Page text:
Queen's Freddie Mercury: The Maddest Stories About Rock's Best-Loved Hellraiser

By November 26, 2015

Where have all the good guys gone? We need a hero. Preferably one in a leather biker's cap, brandishing a truncated microphone stand like a skinny phallus, with an overgrown caterpillar under his nose. It's 24 years to the week (November 24, 1991) since the death of Freddie Mercury, the last great rock star and beloved singer of Queen, and 40 years to the week since his band's grand opus 'Bohemian Rhapsody' went to Number One in the UK singles chart. For better or worse, they don't make 'em like that anymore – singers or singles. Mercury lived his 45 years like a man possessed – a man possessed by the spirit of reckless, balls-out excess. And to prove it, here are some of the remarkable myths and stories that greased a lurid life. 1. There was a party with dwarves carrying trays of cocaine on their heads " could out-party me," one-time fellow coke-fiend Elton John told Uncut in 2001, "which is saying something." Queen were well-known in the industry for their outrageous shindigs. Most notable was the 'Jazz' launch party at New Orleans' Fairmont Hotel in 1978, which featured wholesome delights including nude waiters and waitresses, a fellow biting heads off live chickens, naked models wrestling in a liver pit and dwarves swanning about with trays of cocaine strapped to their heads. Standard.
2. Freddie got up Jacko's nose In the early '80s we could've seen all manner of Mercury/Michael Jackson collaborations. Jackson was a big Queen fan and the pair had become pals, to the point of recording together at Jackson's California mansion. They worked on 'Victory' and 'State Of Shock', the former unreleased (but also the title of The Jacksons' 1984 album), the latter eventually recorded by The Jacksons and Mick Jagger when Mercury couldn't give up the time. Then there was 'There Must Be More To Life Than This', once slated for Queen's 1982 album 'Hot Space' but eventually surfacing (without Jackson) on Mercury's 1985 solo debut 'Mr. Bad Guy'. A version with Jackson finally appeared on Queen's cash-rinser 'Queen Forever' last year. Why's this a quintessential Mercury story? Because the beautiful partnership fell to bits one day when Jackson walked into the lounge and found Mercury snorting cocaine through a $100 bill. Old habits.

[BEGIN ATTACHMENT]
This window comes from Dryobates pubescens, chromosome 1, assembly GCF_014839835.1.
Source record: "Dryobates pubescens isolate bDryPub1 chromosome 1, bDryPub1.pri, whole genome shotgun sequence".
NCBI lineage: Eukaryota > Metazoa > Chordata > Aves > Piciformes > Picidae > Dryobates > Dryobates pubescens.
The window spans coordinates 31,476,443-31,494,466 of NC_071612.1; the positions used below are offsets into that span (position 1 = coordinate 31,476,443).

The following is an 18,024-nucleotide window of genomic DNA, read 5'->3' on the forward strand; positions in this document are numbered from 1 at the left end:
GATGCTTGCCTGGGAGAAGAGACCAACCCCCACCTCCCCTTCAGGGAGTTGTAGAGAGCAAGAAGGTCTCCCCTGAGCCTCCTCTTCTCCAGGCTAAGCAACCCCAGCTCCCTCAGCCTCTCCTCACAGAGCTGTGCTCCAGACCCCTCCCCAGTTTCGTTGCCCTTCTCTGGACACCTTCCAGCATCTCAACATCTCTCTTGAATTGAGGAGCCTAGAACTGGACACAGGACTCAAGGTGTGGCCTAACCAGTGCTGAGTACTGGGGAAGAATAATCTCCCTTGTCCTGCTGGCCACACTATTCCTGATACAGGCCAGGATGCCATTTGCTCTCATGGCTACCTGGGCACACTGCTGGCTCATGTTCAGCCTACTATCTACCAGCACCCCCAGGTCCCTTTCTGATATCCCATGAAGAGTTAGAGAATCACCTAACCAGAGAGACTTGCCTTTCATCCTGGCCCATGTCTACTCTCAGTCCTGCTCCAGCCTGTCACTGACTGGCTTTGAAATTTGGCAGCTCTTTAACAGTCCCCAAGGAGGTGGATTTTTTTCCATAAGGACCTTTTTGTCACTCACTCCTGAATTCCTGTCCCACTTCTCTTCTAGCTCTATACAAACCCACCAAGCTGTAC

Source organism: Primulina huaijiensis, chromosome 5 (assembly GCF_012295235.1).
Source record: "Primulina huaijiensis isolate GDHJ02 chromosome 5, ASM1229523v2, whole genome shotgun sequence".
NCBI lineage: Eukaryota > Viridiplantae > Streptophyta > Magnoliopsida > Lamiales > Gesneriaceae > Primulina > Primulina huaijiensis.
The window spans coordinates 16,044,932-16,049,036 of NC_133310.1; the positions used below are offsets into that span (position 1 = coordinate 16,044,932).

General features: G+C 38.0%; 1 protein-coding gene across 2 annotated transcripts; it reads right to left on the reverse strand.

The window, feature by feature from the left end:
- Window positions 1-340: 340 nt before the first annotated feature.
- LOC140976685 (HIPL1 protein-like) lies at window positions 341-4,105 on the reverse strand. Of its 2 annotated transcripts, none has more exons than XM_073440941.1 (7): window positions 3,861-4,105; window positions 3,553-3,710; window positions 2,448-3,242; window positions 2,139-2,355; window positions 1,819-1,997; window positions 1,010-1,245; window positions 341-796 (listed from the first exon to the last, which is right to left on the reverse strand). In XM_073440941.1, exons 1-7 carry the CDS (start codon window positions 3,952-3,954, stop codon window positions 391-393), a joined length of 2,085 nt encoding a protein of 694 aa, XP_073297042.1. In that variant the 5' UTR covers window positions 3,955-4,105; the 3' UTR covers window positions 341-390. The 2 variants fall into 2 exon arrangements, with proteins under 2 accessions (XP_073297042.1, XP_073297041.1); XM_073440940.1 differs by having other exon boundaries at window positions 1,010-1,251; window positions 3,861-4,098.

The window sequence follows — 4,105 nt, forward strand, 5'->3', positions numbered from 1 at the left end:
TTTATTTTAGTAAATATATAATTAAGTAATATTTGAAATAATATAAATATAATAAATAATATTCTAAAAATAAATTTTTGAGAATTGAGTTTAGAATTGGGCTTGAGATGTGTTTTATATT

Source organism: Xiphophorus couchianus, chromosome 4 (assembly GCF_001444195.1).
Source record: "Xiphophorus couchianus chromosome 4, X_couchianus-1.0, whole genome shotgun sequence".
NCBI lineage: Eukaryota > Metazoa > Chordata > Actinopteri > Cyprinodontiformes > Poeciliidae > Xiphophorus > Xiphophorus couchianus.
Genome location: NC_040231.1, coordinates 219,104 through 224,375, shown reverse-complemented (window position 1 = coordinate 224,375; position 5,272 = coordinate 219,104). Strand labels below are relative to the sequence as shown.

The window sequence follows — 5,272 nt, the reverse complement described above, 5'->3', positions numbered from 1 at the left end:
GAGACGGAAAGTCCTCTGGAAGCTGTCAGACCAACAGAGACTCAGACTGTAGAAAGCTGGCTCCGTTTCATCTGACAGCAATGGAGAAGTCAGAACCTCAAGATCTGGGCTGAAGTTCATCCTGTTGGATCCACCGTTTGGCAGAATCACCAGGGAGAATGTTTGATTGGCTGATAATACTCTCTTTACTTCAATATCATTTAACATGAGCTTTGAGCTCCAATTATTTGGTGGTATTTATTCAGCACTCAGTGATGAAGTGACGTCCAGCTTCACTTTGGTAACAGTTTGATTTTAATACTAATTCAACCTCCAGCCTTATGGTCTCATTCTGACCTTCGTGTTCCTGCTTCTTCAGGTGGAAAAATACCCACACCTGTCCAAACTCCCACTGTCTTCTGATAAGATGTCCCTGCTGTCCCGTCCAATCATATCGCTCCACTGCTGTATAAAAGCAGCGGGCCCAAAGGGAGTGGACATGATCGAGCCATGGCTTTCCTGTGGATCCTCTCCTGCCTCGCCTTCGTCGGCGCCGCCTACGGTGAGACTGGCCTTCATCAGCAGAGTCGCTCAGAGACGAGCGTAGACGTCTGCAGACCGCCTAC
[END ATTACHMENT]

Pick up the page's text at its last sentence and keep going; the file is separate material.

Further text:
3. He rode around on Darth Vader's shoulders At the height of Star Wars-mania in 1979 and 1980, Mercury commemorated the movie in the only way that made sense: stalking the stage for encore performances of 'We Will Rock You' perched on Darth Vader's shoulders. Well, it was probably a roadie, but you get the picture. US photographer Tom Callins was one of those who did: "It was pandemonium. Everybody just thought it was so funny, so Freddie. It was so over-the-top." And presumably Mercury came 'fresh' from one of the quickies he reputedly had between main show and encore, and sometimes even between songs. Embedded image permalink 4. He was prime subject for all the old chestnuts of rock mythology One of the tales buzzing around Mercury was the old chestnut about employing a coterie of groupies to take turns blowing cocaine up his arse, with the unusual route causing such havoc in his bowels long-term that he had to keep pelting to the loo. This may be a case of putting the cart before the horse. It may also be mixed up with the myth about Stevie Nicks. Another attached to him was the well-worn classic about having a rib removed so he could cut out the middle man and orally pleasure himself, but seeing as this one's been rolled out for – among others – Prince and Marilyn Manson, it should probably be taken with a pinch of salt. Unless they're all at it.
5. And he wasn't the person you think... He was naturally shy. No, come back. According to friends, the Mercury on-stage was just a preposterous, outlandish act, although that doesn't quite explain the orgies and insatiable appetites of one hue or another. Perhaps that was a pretty audacious coping mechanism. Truth is, away from the stage and the gossip, Mercury was a closed book. Roger Taylor and Brian May were the principal mouthpieces, Mercury the image, everything behind him opaque. Lyricist Tim Rice – who wrote with Mercury on 1988's 'Barcelona' album – and Mercury's PA Peter Freestone both insist 'Bohemian Rhapsody' was his 'coming out' song. But no one ever realised.

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